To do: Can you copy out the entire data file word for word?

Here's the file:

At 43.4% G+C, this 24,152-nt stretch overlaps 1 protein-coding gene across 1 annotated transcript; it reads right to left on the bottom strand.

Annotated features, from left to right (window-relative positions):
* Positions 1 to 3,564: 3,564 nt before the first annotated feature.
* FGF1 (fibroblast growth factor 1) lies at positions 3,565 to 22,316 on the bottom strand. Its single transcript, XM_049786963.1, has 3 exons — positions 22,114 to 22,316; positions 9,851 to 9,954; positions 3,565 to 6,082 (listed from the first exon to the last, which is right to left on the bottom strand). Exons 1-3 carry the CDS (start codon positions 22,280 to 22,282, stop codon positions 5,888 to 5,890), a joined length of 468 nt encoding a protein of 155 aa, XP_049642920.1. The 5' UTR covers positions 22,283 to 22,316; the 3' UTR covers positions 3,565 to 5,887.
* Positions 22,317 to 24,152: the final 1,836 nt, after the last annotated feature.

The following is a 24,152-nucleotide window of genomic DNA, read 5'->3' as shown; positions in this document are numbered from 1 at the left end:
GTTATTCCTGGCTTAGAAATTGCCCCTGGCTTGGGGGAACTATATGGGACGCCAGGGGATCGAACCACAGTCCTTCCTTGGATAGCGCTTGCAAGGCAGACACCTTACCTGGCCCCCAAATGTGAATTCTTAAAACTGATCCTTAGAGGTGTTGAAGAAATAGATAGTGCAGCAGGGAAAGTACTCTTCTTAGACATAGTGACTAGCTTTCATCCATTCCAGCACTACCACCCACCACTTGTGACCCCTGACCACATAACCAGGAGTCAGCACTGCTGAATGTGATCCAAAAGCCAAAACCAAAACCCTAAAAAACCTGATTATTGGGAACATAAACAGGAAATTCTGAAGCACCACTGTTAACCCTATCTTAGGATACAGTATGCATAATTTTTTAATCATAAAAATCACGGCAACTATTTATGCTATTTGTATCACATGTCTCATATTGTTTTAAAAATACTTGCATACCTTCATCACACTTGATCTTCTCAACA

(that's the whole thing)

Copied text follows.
At 43.4% G+C, this 24,152-nt stretch overlaps 1 protein-coding gene across 1 annotated transcript; it reads right to left on the bottom strand.

Annotated features, from left to right (window-relative positions):
* Positions 1 to 3,564: 3,564 nt before the first annotated feature.
* FGF1 (fibroblast growth factor 1) lies at positions 3,565 to 22,316 on the bottom strand. Its single transcript, XM_049786963.1, has 3 exons — positions 22,114 to 22,316; positions 9,851 to 9,954; positions 3,565 to 6,082 (listed from the first exon to the last, which is right to left on the bottom strand). Exons 1-3 carry the CDS (start codon positions 22,280 to 22,282, stop codon positions 5,888 to 5,890), a joined length of 468 nt encoding a protein of 155 aa, XP_049642920.1. The 5' UTR covers positions 22,283 to 22,316; the 3' UTR covers positions 3,565 to 5,887.
* Positions 22,317 to 24,152: the final 1,836 nt, after the last annotated feature.

The following is a 24,152-nucleotide window of genomic DNA, read 5'->3' as shown; positions in this document are numbered from 1 at the left end:
GTTATTCCTGGCTTAGAAATTGCCCCTGGCTTGGGGGAACTATATGGGACGCCAGGGGATCGAACCACAGTCCTTCCTTGGATAGCGCTTGCAAGGCAGACACCTTACCTGGCCCCCAAATGTGAATTCTTAAAACTGATCCTTAGAGGTGTTGAAGAAATAGATAGTGCAGCAGGGAAAGTACTCTTCTTAGACATAGTGACTAGCTTTCATCCATTCCAGCACTACCACCCACCACTTGTGACCCCTGACCACATAACCAGGAGTCAGCACTGCTGAATGTGATCCAAAAGCCAAAACCAAAACCCTAAAAAACCTGATTATTGGGAACATAAACAGGAAATTCTGAAGCACCACTGTTAACCCTATCTTAGGATACAGTATGCATAATTTTTTAATCATAAAAATCACGGCAACTATTTATGCTATTTGTATCACATGTCTCATATTGTTTTAAAAATACTTGCATACCTTCATCACACTTGATCTTCTCAACA